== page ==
Prevention is the best medicine
At the end of the day, preventing an accident, injury, absenteeism, performance issues and legal claims is far better than dealing with the alternative. In order to have engaged and committed workforce, it is vital to train employees, in a practical manner, on the relevant behavioural and operational requirements of the role.
To this end, employers should provide hands on practical training to employees on work health and safety and appropriate workplace behaviours, as well as the relevant company policies. This will ensure that employees know what is expected of them and how to behave. It will also set the values and cultural standards for the organisation and prevent inappropriate behaviours and hopefully accidents and injuries. However, if an employee behaves in a manner that is unacceptable, effective policies and appropriate training will assist the organisation to deal with any issue effectively and efficiently.
In addition, it is vital that managers are provided training on the most important part of their role – managing other people. An employer would not hire a plumber to do plumbing work without relevant practical training. The same goes with any role, but when it comes to managing staff this seems to be assumed. We encourage all our clients to consider the benefits that will be achieved by ensuring your managers are appropriately skilled to manage. This means training them in performance management. If managers know how to manage appropriately, the organisation will have less absenteeism, less bullying, more engaged staff and when it comes to termination, the significantly reduced risk of legal claims.
The above decision highlights an employer’s responsibility to ensure not only that all policies and procedures are followed and enforced but also that employees are provided a copy of the policies as well as appropriate communication and training on the policies.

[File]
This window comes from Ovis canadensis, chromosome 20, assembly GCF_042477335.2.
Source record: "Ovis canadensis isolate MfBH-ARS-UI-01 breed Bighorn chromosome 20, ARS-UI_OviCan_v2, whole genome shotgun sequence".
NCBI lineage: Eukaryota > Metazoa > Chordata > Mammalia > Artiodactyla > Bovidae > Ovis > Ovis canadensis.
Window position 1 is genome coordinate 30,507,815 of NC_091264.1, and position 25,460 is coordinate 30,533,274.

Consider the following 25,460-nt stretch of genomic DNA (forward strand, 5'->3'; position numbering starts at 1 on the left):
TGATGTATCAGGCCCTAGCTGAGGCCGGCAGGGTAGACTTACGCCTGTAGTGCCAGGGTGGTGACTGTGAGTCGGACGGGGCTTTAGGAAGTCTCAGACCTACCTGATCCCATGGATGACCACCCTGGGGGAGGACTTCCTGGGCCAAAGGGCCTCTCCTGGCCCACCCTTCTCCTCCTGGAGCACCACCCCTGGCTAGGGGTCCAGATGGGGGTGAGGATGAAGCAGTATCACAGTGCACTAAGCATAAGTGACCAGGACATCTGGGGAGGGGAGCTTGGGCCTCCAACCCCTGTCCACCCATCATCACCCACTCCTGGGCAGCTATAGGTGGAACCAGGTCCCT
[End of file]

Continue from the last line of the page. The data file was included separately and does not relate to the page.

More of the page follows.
Accordingly, in terms of best practice, we recommend employers undertake the following:
- Audit their policies and procedures to ensure that the employer has appropriate policies in place.
- At induction or orientation, ensure employees receive all up to date policies and procedure documents in hard copy and are told where they can be accessed online. Have the employee execute an acceptance document confirming receipt of the policies. Ensure these records are kept by the employer as part of its record keeping.
- Ensure policies are regularly reviewed and updated. Most importantly, ensure any changes to the policies are well communicated and all updated policies are provided to employees.
- Provide regular training on workplace policies to ensure employees understand the policies and the consequences that follow for breaches of the policy. We recommend providing training on workplace policies on an annual basis, especially in relation to WHS and Appropriate Behaviour in the Workplace. Employers should keep an attendance register or log.
- Provide managers hands on training in performance management.
- Employers should ensure they are consistently applying the policies across the organisation.
If any of our readers require further information in relation to any aspect of this alert or need specialist employment law advice please do not hesitate to contact us.
This alert is not intended to constitute, and should not be treated as, legal advice.
This article is for general information purposes only and does not constitute legal or professional advice. It should not be used as a substitute for legal advice relating to your particular circumstances. Please note that the law may have changed since the date of this article